Academic journal article Perception and Psychophysics

The Perception of Visually Presented Yaw and Pitch Turns: Assessing the Contribution of Motion, Static, and Cognitive Cues

Academic journal article Perception and Psychophysics

The Perception of Visually Presented Yaw and Pitch Turns: Assessing the Contribution of Motion, Static, and Cognitive Cues

Article excerpt

Terrestrial gravity restricts human locomotion to surfaces in which turns involve rotations around the body axis. Because observers are usually upright, one might expect the effects of gravity to induce differences in the processing of vertical versus horizontal turns. Subjects observed visual scenes of bending tunnels, either statically or dynamically, as if they were moving passively through the visual scene and were then asked to reproduce the turn deviation of the tunnel with a trackball. In order to disentangle inertia-related (earth-centered) from vision-related (body-centered) factors, the subjects were either upright or lying on their right side during the observations. Furthermore, the availability of continuous optic flow, geometrical cues, and eye movement were manipulated in three experiments. The results allowed us to characterize the factors' contributions as follows. Forward turns (pitch down) with all cues were largely overestimated, as compared with backward turns (pitch up). First, eye movements known to be irregular for vertical stimulation were largely responsible for this asymmetry. Second, geometry-based estimations are, to some extent, asymmetrical. Third, a cognitive effect corresponding to the evaluation of navigability for upward and downward turns was found (i.e., topdown influences, such as the fear of falling often reported), which tended to increase the estimation of turns in the direction of gravity.

The updating of one's perceived orientation when one is turning around the body axis in the horizontal plane (yaw rotations) can be performed either by extracting one's heading from optic flow when visual cues are present (Bertin, Israël, & Lappe, 2000; Lappe, Bremmer, & van den Berg, 1999; Warren & Hannon, 1988; Warren, Kay, Zosh, Duchon, & Sahuc, 2001) or by integrating vestibular acceleration (Israël, Bronstein, Kanayama, Faldon, & Gresty, 1996; Israël, Sievering, & Koenig, 1995; Ivanenko, Grasso, Israël, & Berthoz, 1997) and proprioceptive cues (Amorim, Glasauer, Corpinot, & Berthoz, 1997; Mittelstaedt, 1999). All these studies showed a symmetrical perception of turnings, whether the subjects were going leftward or rightward.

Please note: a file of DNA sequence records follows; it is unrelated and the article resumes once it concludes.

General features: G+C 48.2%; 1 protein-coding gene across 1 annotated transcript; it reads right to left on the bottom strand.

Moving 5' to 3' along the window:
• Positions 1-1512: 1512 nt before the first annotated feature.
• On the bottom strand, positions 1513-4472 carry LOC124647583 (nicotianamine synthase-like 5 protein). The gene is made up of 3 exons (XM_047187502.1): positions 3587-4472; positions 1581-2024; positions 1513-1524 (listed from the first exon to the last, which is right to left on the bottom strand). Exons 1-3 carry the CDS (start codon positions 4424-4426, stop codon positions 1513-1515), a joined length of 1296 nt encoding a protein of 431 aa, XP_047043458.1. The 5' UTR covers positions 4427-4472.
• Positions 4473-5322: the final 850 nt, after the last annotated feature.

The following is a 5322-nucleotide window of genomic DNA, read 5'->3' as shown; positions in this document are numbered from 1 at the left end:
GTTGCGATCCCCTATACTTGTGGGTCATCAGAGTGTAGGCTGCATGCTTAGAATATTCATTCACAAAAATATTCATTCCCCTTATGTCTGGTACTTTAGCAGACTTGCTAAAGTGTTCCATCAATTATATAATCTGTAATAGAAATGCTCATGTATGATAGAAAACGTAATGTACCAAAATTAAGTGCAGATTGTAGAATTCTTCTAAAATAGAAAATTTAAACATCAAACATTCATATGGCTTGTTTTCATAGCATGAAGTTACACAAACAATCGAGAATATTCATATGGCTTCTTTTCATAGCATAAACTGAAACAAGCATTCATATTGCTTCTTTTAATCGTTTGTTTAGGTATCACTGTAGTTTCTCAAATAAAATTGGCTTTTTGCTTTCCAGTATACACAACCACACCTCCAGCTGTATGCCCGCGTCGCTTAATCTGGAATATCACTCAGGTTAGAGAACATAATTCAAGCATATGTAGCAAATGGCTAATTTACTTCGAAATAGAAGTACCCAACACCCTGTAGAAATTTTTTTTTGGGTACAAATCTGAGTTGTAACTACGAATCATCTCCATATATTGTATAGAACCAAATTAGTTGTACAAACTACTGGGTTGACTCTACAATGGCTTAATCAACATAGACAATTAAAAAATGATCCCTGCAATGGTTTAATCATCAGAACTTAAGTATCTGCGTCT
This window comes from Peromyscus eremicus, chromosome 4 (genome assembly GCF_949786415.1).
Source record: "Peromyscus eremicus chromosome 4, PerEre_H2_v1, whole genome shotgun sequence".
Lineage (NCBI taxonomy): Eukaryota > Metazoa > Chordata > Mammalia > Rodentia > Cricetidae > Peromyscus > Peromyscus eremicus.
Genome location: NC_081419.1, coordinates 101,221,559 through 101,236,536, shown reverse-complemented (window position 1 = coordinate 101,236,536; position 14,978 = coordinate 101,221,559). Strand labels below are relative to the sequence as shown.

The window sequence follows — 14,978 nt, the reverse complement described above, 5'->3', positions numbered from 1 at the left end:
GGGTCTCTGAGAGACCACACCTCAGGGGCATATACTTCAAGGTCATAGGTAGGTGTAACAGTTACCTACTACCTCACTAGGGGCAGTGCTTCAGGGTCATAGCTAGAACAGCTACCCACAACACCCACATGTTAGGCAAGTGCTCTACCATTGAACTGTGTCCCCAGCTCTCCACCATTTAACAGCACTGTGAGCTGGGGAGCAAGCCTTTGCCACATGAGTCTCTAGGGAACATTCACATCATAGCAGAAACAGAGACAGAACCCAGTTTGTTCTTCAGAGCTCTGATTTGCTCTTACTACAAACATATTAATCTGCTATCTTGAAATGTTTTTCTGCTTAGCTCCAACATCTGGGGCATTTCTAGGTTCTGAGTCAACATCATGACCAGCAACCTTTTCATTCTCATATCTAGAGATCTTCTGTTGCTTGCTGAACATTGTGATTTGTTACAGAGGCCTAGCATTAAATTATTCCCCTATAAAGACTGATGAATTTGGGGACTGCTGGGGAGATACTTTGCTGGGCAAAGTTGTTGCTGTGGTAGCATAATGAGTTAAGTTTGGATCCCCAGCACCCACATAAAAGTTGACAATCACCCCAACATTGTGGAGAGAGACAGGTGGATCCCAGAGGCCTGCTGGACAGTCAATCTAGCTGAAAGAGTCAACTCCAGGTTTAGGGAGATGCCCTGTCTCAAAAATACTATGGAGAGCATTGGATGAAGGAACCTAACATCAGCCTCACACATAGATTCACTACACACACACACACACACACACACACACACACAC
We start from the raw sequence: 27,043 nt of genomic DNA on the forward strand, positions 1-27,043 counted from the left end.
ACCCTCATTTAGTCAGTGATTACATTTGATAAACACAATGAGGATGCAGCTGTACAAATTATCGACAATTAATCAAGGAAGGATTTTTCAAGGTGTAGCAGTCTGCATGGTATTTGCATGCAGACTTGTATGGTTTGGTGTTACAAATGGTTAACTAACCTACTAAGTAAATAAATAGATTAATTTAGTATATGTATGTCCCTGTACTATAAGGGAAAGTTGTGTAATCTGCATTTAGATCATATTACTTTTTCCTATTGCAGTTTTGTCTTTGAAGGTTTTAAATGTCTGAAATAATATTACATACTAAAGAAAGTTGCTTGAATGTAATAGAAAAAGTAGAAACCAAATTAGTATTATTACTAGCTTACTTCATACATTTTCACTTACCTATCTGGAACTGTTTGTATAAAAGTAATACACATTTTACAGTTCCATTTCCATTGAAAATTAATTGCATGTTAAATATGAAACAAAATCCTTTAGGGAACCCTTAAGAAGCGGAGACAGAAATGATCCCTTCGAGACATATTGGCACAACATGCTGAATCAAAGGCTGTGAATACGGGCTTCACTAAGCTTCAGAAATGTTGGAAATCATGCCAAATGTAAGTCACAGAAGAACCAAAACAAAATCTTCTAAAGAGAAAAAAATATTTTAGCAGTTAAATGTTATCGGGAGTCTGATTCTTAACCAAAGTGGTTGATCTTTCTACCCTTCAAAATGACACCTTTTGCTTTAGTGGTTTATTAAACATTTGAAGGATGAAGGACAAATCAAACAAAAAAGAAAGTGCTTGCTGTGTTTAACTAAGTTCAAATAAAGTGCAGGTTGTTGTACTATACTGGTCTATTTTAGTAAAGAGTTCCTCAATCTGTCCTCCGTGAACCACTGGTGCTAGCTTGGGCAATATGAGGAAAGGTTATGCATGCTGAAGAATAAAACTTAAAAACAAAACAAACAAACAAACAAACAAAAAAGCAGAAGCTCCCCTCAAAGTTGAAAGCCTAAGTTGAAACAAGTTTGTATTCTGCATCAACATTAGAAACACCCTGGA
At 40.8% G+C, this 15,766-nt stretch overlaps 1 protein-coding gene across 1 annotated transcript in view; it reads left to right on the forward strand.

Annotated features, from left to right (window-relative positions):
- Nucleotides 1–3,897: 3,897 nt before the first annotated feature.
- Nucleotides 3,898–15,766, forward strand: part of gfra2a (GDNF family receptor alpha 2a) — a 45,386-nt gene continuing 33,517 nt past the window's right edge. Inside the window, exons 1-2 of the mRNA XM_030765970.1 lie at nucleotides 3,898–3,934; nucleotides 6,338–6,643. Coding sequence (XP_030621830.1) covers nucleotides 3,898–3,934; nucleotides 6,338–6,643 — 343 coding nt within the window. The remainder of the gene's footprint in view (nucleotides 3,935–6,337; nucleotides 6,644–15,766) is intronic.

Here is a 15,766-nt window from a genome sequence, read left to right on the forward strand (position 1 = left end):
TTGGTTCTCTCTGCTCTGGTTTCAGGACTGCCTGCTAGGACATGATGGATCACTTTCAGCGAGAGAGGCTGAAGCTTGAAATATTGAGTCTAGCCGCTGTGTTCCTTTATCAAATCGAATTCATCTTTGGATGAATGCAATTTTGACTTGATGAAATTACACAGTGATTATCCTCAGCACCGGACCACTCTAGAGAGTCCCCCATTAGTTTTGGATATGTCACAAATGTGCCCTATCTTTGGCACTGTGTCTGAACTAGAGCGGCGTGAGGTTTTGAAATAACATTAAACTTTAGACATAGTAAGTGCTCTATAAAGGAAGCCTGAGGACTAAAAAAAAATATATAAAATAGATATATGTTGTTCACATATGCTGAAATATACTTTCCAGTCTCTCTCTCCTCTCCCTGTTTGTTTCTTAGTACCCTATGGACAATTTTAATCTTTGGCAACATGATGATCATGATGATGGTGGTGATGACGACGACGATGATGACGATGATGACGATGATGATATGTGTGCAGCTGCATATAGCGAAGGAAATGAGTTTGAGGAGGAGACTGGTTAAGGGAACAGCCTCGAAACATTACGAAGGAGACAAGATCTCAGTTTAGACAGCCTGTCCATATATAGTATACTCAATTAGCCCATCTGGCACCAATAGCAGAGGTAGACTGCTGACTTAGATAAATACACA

Less is known about the perception of pitch rotations performed around a horizontal axis. Cohen and Larson (1974) asked subjects to adjust the pitch of their bodies in complete darkness to 13 different goal orientations between prone and supine positions. They found that the subjects underestimated their pitch orientation when they were tilted less than 60° backward or forward from the vertical and overestimated their pitch orientation when they were nearly prone, indicating an asymmetry in the processing of vestibular and somatosensory cues in order to estimate their body pitch orientation. A strong asymmetry in pitch-induced sensations was also reported when a pitch-rotating optic flow subtending a large field of view was observed (Young, Oman, & Dichgans, 1975). Downward pitch stimuli generated a significantly stronger pitch sensation than did upward pitch stimuli. This asymmetry in the vertical plane turns (pitch) was absent in horizontal plane turns (yaw).

It is likely that the difference in gravity's effects on pitch versus yaw rotations can explain the differences in behavior between these two actions, at both a physiological and a cognitive level. Indeed, there are several anatomical and physiological characteristics of the central nervous system relating to gravity that might come into play. First of all, pitch and yaw rotations stimulate physiological sensors in a fundamentally different fashion. In natural conditions, humans stabilize their heads in an upright posture (Pozzo, Berthoz, & Lefort, 1990); therefore, the gravity axis matches the rotation axis for yaw rotations. Under these circumstances, the receptors sensing gravity are essentially unperturbed, whether one is turning rightward or leftward. …

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